• “Walk On By”
  • “We Gotta Get Out of This Place”

While we may listen to the Righteous Brothers or the Animals and think and feel that the song understands us, is it somehow problematic that someone churned out the music because that was their job? Don’t we, perhaps unknowingly, have a sense of the Romantic in us that believes there is inspiration, not economics, behind it?

The Brill Building was a concentrated collection of remarkable song writers, heirs to those who had toiled in New York in several buildings in the late 19th and early 20th centuries, an area known as Tin Pan Alley, on West 28th Street between Fifth and Sixth Avenues.

Just a few of the songwriters associated with Tin Pan Alley are:

  • Irving Berlin
  • Sammy Cahn
  • Hoagy Carmichael
  • George M. Cohan
  • George and Ira Gershwin
  • Oscar Hammerstein II
  • Lorenz Hart
  • Cole Porter
  • Richard Rodgers

Twentieth-century music wouldn’t be the same without them.

But consider: What if some of these people, those at Brill or from the Alley, were absolute shits? What if you learned that upon arriving at home one or more of them would kick their dog—and that was their better behavior?  Would that affect the way you hear the music?

In the mid-20th century there was a literary movement named “New Criticism,” which had it that a work of literature was a thing onto itself, complete in itself. The biography of the creator was irrelevant to the work. So to subscribe to that approach, the authors’ extraneous behavior wouldn’t matter, or somehow there would be some way of transcending that.

Not many of us, I think, can do that.

But there is something that is potentially even more troubling.

According to an article in MusicBusiness Worldwide:

“Tencent Music Entertainment (TME) says that it has created and released over 1,000 tracks containing vocals created by AI tech that mimics the human voice.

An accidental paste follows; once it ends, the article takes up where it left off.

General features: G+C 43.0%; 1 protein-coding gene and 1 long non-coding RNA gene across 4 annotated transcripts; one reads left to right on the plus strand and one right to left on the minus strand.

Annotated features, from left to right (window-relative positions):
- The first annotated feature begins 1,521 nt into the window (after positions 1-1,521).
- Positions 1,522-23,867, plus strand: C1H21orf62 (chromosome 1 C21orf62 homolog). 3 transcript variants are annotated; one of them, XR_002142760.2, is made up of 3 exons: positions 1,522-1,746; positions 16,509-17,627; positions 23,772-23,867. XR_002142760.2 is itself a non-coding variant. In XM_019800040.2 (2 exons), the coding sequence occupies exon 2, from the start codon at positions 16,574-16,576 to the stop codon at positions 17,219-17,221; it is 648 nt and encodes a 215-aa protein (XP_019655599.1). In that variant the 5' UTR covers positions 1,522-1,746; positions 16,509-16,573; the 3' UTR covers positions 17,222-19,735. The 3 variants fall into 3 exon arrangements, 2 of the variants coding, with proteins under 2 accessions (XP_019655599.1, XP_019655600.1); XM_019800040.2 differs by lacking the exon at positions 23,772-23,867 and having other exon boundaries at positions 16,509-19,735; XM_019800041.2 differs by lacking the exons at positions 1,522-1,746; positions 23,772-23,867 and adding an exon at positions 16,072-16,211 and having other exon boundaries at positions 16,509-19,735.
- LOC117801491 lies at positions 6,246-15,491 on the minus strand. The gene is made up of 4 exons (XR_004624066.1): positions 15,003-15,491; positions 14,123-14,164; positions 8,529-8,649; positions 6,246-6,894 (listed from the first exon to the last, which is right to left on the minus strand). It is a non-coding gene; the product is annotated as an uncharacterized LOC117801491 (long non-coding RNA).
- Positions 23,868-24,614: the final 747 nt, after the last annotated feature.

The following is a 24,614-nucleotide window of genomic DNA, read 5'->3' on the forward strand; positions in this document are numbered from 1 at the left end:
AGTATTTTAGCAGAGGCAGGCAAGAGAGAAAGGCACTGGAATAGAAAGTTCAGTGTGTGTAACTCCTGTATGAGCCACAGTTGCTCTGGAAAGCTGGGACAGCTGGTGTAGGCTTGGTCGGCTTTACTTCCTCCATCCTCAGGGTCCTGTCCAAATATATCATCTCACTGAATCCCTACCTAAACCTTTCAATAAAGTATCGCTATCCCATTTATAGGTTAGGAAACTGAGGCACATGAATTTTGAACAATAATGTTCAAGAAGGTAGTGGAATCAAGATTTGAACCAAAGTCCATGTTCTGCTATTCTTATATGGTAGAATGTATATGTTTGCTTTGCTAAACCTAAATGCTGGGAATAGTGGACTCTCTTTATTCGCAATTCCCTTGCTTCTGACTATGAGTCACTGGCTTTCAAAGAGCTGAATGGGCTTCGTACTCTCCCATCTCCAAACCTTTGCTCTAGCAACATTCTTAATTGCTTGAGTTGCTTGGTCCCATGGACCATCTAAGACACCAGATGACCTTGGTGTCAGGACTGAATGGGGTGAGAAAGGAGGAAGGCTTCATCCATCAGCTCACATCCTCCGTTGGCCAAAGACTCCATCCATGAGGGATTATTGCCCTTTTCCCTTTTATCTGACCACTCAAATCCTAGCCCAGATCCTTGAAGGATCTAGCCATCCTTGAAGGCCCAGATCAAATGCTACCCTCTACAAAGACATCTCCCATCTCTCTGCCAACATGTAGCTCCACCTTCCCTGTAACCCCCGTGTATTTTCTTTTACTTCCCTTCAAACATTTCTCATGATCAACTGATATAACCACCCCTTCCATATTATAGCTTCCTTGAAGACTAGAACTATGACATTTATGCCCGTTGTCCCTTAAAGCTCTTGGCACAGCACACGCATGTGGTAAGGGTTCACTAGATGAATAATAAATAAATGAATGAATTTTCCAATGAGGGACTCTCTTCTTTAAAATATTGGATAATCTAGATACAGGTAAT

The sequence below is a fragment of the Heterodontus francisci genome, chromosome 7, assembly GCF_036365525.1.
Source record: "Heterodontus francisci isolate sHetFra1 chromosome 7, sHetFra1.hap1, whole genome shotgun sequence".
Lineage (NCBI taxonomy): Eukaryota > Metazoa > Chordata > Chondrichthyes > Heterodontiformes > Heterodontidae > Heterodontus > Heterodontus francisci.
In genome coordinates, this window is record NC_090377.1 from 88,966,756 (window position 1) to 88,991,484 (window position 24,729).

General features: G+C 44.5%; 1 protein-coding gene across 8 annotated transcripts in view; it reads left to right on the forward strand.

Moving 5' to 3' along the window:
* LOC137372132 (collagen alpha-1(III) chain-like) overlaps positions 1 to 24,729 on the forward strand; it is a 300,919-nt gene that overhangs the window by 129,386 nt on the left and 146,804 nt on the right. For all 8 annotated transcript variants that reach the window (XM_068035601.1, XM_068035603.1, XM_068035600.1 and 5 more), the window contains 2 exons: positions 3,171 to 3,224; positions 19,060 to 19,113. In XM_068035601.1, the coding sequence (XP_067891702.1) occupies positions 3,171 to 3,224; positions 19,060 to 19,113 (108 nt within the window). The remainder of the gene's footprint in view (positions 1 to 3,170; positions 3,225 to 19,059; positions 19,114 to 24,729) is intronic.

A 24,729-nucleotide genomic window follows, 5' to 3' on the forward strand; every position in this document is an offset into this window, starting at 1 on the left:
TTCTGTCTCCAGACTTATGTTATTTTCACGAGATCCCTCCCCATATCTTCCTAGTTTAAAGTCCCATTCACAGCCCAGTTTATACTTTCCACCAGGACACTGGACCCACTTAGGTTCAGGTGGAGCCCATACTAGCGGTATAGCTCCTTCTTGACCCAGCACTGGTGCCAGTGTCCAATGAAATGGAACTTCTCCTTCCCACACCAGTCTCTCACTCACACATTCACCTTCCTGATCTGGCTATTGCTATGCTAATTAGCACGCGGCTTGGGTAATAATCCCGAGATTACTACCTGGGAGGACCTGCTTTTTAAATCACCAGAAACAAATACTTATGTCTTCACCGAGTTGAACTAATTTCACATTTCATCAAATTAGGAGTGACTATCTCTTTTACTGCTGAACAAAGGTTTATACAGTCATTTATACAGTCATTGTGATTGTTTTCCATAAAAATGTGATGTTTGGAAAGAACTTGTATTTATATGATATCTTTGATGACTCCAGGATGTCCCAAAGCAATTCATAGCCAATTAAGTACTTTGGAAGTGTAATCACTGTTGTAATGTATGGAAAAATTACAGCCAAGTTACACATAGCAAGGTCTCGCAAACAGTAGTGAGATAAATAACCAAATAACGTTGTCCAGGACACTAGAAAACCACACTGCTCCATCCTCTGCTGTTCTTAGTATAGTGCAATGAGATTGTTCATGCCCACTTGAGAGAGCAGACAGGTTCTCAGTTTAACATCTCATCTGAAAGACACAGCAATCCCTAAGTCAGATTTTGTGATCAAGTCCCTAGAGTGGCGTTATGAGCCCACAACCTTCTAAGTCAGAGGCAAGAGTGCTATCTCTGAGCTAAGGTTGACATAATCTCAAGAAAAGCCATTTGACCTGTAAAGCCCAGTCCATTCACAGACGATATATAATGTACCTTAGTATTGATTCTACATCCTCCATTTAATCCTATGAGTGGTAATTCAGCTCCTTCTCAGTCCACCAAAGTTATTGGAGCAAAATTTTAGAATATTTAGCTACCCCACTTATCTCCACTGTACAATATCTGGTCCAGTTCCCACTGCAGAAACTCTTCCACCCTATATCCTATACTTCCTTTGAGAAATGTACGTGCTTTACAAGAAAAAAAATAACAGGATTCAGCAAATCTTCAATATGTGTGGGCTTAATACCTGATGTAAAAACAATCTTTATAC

“And get this: one of these tracks has already surpassed 100 million streams.”

What’s more, TME has created the Lingyin Engine that can “quickly and vividly replicate singers’ voices to produce original songs of any style and language” and said singers can be dead.

Presumably there are some listeners to this music for whom there is a deep connection.

There are two things to consider:

  1. The song is written by a human and performed by an Irodu*
  2. The song is completely synthetic

How would discovering that make you feel?


*While Amazon has made a miniseries out of William Gibson’s The Peripheral, arguably his earlier novel with that title might have made a more compelling show.

Photo of Brill Building by Americasroof at English Wikipedia.

One thought on “What Do We Hear?”

  1. Very interesting, especially that last bit. We live in a weird world!

    I vaccilate between two extremes. Sometimes I despair that music will really become just a simulacrum of itself and we will basically lose that something that makes music special. In more optimistic moments, I think that perhaps AI is just another way of making music. Really, if a song connects with you, does it really matter how it came about? :) In a sense, the meaning of music is what we project on to it..there is arguably NO other meaning.

    And I suppose I do believe that there will ALWAYS be basements where people will be bashing something out on guitar or rapping or remixing things live or all of these and more at once and you will be able to go see them in the full knowledge that these are not AI creations:)